Heroin is an illicit drug that is highly addictive in nature. Processed with morphine, which is derived from poppy plants, it is usually found in powder form, but there are various ways heroin is made, affecting its purity. Pure heroin looks like a white powder and may be smoked or snorted. Darker, more impure heroin is diluted or dissolved, and then injected into one’s skin, muscles, or veins.
The nature of the drug’s effects brings an increased risk of overdose. Exacerbating the problem further are variations in purity. The Centers for Disease Control reported over 10,500 heroin overdose deaths in 2014, which is more than quadruple the number in 2002, in part because of unknown purity and the presence of cutting agents and filler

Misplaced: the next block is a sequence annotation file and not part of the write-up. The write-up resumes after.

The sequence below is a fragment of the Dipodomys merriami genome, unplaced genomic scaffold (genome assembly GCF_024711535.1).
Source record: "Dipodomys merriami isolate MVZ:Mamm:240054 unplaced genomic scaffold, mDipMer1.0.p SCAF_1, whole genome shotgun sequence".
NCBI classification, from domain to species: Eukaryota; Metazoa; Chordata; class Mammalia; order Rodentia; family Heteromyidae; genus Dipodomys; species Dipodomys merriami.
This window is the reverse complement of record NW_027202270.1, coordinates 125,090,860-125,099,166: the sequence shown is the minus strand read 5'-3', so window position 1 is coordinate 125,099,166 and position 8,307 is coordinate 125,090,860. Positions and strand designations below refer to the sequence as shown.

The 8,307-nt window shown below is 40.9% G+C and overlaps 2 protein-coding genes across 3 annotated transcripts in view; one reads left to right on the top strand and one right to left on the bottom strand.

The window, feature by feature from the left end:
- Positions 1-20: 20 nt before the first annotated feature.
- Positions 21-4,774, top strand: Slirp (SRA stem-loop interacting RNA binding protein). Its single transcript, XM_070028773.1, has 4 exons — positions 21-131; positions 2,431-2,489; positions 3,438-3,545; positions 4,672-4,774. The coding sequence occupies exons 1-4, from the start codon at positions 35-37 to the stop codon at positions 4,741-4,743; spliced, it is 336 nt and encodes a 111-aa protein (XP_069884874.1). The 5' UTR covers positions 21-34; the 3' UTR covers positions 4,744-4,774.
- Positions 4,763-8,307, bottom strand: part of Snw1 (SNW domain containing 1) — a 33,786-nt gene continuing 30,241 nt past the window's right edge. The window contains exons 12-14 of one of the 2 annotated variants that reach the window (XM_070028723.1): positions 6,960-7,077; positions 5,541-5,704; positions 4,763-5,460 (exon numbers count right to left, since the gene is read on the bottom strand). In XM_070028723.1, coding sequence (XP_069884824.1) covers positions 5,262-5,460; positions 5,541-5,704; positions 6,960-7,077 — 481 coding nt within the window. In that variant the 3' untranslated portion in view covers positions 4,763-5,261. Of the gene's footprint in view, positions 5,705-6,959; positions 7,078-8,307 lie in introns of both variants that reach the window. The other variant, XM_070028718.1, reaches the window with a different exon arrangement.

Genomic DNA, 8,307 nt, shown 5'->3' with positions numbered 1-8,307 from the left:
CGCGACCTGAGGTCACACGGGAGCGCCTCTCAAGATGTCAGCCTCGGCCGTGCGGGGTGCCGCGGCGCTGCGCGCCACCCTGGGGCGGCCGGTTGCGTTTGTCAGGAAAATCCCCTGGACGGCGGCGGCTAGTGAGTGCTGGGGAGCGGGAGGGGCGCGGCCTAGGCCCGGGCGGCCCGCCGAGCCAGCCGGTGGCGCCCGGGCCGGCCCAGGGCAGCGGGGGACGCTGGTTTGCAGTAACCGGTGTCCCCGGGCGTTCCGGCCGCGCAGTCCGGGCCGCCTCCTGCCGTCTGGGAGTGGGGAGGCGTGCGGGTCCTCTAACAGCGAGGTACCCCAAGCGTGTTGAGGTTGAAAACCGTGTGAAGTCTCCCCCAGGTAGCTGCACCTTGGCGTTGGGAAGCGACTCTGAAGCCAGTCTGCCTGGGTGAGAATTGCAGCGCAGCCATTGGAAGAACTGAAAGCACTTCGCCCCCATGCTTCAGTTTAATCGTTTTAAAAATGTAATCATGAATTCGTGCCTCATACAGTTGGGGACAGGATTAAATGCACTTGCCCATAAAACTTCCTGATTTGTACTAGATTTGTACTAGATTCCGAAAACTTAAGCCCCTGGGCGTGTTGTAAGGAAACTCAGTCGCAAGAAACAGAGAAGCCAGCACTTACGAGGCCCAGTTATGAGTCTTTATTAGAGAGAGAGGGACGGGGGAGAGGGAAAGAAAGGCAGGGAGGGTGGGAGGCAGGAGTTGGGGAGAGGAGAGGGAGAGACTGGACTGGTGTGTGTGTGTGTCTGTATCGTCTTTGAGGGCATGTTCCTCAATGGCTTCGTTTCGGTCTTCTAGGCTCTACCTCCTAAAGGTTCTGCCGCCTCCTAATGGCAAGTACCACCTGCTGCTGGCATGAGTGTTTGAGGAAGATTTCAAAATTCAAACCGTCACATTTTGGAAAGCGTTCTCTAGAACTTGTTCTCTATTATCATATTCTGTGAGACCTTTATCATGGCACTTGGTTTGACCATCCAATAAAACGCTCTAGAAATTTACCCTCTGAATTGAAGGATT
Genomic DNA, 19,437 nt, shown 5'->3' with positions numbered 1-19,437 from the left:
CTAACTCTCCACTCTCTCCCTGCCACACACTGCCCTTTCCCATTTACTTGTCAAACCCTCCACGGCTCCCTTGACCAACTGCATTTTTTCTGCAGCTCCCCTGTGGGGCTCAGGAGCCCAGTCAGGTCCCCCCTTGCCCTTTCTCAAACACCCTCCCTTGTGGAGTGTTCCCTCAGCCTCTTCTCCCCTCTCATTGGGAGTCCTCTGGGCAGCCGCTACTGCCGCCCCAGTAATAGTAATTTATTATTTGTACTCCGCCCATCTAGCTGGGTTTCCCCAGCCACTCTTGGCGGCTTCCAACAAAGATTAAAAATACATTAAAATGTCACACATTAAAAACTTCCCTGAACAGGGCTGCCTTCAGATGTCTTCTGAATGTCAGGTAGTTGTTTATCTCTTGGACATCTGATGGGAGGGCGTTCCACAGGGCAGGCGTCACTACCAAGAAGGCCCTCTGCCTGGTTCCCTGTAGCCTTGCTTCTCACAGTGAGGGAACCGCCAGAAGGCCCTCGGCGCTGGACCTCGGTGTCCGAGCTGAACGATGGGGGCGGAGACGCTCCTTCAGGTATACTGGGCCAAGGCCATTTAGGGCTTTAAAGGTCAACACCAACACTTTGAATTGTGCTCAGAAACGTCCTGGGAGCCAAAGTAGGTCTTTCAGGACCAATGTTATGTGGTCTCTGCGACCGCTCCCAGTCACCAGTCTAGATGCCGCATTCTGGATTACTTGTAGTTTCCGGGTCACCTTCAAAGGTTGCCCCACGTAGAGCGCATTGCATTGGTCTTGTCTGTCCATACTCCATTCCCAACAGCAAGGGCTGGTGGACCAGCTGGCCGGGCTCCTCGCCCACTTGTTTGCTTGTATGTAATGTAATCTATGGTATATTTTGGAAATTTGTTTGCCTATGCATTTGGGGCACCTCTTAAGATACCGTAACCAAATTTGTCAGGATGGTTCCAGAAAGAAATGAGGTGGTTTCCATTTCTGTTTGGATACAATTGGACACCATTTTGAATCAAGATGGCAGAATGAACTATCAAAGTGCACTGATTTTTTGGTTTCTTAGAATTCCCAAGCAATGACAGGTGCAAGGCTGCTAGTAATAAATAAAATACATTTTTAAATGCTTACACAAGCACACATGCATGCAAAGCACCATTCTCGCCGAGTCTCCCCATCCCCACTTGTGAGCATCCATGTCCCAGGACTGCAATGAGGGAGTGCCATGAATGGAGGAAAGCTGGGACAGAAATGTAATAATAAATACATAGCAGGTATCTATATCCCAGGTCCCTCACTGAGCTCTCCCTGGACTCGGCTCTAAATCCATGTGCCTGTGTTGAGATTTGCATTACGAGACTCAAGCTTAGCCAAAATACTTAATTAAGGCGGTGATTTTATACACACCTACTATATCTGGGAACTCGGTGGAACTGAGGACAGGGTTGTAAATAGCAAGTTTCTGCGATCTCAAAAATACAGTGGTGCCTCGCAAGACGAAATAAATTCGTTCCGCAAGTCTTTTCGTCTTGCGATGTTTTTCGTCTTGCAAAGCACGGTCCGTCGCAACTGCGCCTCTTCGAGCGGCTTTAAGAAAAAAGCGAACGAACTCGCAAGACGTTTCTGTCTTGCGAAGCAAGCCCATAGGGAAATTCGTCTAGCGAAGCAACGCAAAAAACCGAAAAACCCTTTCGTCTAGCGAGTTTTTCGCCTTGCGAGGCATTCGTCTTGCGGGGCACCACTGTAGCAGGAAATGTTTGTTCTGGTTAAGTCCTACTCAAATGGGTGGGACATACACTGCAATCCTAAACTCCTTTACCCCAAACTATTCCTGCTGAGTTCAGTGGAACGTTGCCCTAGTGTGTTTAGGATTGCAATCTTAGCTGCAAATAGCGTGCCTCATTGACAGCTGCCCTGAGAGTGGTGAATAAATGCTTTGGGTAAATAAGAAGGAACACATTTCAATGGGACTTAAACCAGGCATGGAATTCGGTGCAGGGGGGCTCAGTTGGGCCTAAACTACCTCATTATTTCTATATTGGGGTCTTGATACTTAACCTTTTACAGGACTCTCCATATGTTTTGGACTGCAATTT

Overdoses may be treated with naloxone. An opioid receptor antagonist, this medication binds to the receptors and blocks heroin from binding to and activating them. The medication can reverse an overdose. In 2014, the FDA approved a handheld injector to reverse opioid overdose; a single dose under the skin or into muscle is enough to suppress the drug’s effects until the person can receive medical assistance.